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What is the difference between CGM and BGM?

 

 

Blood Glucose Meters (BGM) measure glucose levels at a single moment in time, while Continuous Glucose Monitoring (CGM) systems continually check glucose levels throughout the day and night.

    • BGMs are only capable of generating a single glucose level reading, while CGM systems use data gathered over the course of an entire day and night.

 

    • Since CGM systems collect measurements 24/7, they provide dynamic information about the direction of glucose levels and rate of change. This level of proactivity is not possible with BGMs.

 

  • CGM has proved to be the best outpatient glycemic management system for reducing A1C.1
    • CGM systems help to minimize the guesswork that comes with making treatment decisions* based solely on a number from a blood glucose meter reading.

 

    • The way measurements are taken is different between the two methods. BGMs require a fingerstick while CGMs place a sensor under the skin while connecting to a transmitter which continuously sends regular intervals of glucose readings to a receiver or compatible smart device via bluetooth technology.

 

  • Unlike BGMs that require deliberate action to get a reading, real-time CGM systems work throughout the night, while the user is asleep.

Does CGM Replace Fingersticks?

Some of the latest advancements in Continuous Glucose Monitoring (CGM) systems eliminate the need to take fingerstick measurements using a Blood Glucose Meter.* Other CGM systems reduce the frequency of fingersticks, but still rely on regular Blood Glucose Meter readings to ensure proper calibration. It is always recommended that CGM users take a fingerstick reading prior to making diabetes treatment decisions if glucose alerts and readings from their CGM systems do not match symptoms or expectations.

 

*If your glucose alerts and readings from your CGM do not match symptoms or expectations, use a blood glucose meter to make diabetes treatment decisions.

Who Should use a CGM

The American Association of Clinical Endocrinologists (AACE) and American College of Endocrinology (ACE) published guidelines2that recommend:

 

    • Patients with type 1 diabetes may benefit from using a Continuous Glucose Monitoring (CGM) system.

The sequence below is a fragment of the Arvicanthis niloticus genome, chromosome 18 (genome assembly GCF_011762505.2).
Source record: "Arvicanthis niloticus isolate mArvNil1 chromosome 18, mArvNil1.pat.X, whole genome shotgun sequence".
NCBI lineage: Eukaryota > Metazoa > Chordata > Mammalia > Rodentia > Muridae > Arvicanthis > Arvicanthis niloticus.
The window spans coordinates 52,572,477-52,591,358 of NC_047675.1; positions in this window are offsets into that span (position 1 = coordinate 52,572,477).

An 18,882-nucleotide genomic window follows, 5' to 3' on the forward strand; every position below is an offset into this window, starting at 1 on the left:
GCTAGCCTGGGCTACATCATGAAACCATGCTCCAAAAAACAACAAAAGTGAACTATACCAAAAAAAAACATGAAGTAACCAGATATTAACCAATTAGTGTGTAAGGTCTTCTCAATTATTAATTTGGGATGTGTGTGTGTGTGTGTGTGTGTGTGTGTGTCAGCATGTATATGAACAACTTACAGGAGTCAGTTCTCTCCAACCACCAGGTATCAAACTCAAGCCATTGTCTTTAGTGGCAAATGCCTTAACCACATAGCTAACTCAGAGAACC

• CGM may benefit patients with type 2 diabetes on multiple insulin injections, basal insulin, or sulfonylureas.

 

  • Patients that are at risk for hypoglycemia and/or have hypoglycemia unawareness may benefit from using a CGM.

 

If you are ready to take the next step, the process is simple. Provide us with a few details and we will contact you to begin your order.

Take a deeper dive

Dive into the select CGM episodes below to learn more about the value and benefits of CGM. 

Continuous Glucose Monitoring: The basics

How the Dexcom CGM Works

The Benefits of Dexcom CGM

Taking the Next Step with Dexcom CGM

* If glucose alerts and readings from a CGM do not match symptoms or expectations, use a blood glucose meter to make diabetes treatment decisions.

1 Soupal J, Petruzelkova L, Flekac M, et al. “Comparison of Different Treatment Modalities for Type 1 Diabetes, Including Sensor-Augmented Insulin Regimens, in 52 Weeks of Follow-Up: A COMISAIR Study.” Diabetes Technol Ther. 2016;18(9):532-538.

2 2015 AACE/ACE Guidelines. Endocr Pract. 2015, 21. Vol 21 (5) pg. 522-533.

 

BRIEF SAFETY STATEMENT

Failure to use the Dexcom G6 Continuous Glucose Monitoring System (G6) and its components according to the instructions for use provided with your device and available at https://www.dexcom.com/safety-information and to properly consider all indications, contraindications, warnings, precautions, and cautions in those instructions for use may result in you missing a severe hypoglycemia (low blood glucose) or hyperglycemia (high blood glucose) occurrence and/or making a treatment decision that may result in injury. If your glucose alerts and readings from the G6 do not match symptoms or expectations or you’re taking over the recommended maximum dosage amount of 1000mg of acetaminophen every 6 hours, use a blood glucose meter to make diabetes treatment decisions. Seek medical advice and attention when appropriate, including for any medical emergency.